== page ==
Guilt, according to the Source of All Knowledge, AKA Wikipedia, is defined as a “cognitive or an emotional experience that occurs when a person realizes or believes—accurately or not—that he or she has compromised his or her own standards of conduct or has violated a moral standard, and bears significant responsibility for that violation.” There are other definitions related to the law; this is the emotion we are discussing here.
Its also the emotion of the day over at Who Ate My Blog?, a remarkable story of a formerly six hundred pound man working to reach a new low. Stephen lost three hundred pounds, had an injury and extended recovery period, and after regaining some weight he’s struggling. As he posted, “I sit here feeling guilty about all of the binging I’ve done over the holidays. I’m also feeling guilty because I have a flight Friday (and a week from Friday), and I dread them so much. I have a fear of someone saying something or shaming me in public. It’s a fear that I felt frequently when I weighed over 600 lbs. I used to avoid booths at restaurants and chairs with arms.”
I’ve been there too. So have been many, many super obese people. But it doesn’t seem to me guilt is so much the problem as the baggage that usually comes with it. Shame and punishment are the feelings that overwhelmed me when I ate badly or skipped exercising or had a bad weigh in result. Guilt can help you, because it reminds you that you DO have a standard to observe and uphold. Shame doesn’t. It just wants to hurt you. And when you consider that many super obese people use food as a drug or as an escape from pain, you can see how the binge eating feeds itself – you feel ashamed for eating too much so to dull the pain you eat too much. Away from the emotion it doesn’t make sense but emotions don’t make sense.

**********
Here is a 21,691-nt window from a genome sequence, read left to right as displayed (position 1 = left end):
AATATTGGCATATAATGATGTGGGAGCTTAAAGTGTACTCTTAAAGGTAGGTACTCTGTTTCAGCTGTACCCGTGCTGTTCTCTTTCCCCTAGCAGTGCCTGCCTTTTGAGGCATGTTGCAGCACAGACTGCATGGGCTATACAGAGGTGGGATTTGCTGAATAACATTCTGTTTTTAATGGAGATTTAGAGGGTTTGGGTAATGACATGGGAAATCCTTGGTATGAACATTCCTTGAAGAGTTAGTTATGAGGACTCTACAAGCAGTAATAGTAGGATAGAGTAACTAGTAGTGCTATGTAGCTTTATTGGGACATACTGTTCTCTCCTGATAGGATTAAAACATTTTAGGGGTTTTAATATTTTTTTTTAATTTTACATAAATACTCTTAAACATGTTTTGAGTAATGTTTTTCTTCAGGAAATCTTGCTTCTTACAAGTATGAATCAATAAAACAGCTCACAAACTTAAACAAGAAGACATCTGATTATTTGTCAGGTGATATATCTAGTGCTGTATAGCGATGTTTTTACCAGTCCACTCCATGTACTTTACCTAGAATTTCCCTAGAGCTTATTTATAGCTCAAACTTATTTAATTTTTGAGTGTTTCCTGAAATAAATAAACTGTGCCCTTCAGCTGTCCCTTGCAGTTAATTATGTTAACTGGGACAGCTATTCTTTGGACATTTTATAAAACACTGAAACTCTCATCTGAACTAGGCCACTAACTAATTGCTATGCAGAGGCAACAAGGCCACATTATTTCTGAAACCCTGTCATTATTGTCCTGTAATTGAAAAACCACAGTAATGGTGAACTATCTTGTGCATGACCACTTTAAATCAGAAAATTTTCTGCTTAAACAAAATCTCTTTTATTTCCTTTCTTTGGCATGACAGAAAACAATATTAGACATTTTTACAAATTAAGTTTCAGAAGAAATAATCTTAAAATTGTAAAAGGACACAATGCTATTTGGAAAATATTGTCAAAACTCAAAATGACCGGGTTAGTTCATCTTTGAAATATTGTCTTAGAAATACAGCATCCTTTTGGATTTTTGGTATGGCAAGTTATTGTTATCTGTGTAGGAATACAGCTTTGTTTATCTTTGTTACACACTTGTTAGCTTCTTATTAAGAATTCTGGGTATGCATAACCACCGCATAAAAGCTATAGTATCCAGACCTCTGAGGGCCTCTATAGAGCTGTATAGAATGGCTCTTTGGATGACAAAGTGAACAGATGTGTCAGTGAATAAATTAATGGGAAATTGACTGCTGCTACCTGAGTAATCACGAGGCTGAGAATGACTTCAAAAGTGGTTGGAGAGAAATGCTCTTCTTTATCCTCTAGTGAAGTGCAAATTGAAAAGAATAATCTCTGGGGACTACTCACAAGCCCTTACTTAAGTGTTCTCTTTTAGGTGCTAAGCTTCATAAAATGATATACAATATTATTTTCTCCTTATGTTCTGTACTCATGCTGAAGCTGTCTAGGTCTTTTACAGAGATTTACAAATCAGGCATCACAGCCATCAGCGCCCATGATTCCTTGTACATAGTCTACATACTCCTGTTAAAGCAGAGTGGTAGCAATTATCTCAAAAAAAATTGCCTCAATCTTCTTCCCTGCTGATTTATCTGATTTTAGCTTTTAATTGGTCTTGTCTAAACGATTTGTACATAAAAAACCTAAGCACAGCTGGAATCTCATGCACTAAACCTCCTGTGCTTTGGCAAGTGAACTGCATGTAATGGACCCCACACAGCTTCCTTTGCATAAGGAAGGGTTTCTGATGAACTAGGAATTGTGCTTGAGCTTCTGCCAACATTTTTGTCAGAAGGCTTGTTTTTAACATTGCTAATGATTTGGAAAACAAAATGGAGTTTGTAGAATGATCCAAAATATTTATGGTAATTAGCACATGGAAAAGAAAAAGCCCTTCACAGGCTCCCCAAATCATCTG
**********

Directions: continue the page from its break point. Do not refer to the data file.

Breaking the cycle is tough. The key I’ve found is to forget shame and punishment and simply forgive myself. If I overeat, yes, its a problem, but I’m not a horrible man for having done so. I’m human, just like everyone else in the room. I forgive myself, tell myself I’ll do better, and work to do better. But I don’t beat myself up mentally, or feel shame. No one was ever shamed into weight loss. But many people forgave themselves into a healthier life.